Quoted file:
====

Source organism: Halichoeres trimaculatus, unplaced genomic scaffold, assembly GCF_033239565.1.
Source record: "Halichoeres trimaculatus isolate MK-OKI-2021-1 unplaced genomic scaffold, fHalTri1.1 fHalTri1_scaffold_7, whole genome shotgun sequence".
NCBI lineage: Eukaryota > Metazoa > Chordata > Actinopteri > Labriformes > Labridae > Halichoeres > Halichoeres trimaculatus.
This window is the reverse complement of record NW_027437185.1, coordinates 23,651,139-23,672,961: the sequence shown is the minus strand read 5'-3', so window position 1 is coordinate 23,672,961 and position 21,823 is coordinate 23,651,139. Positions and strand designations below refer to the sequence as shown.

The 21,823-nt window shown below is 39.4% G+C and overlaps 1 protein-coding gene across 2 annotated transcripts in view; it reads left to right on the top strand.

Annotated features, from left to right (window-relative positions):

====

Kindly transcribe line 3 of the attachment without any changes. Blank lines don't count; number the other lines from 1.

NCBI lineage: Eukaryota > Metazoa > Chordata > Actinopteri > Labriformes > Labridae > Halichoeres > Halichoeres trimaculatus.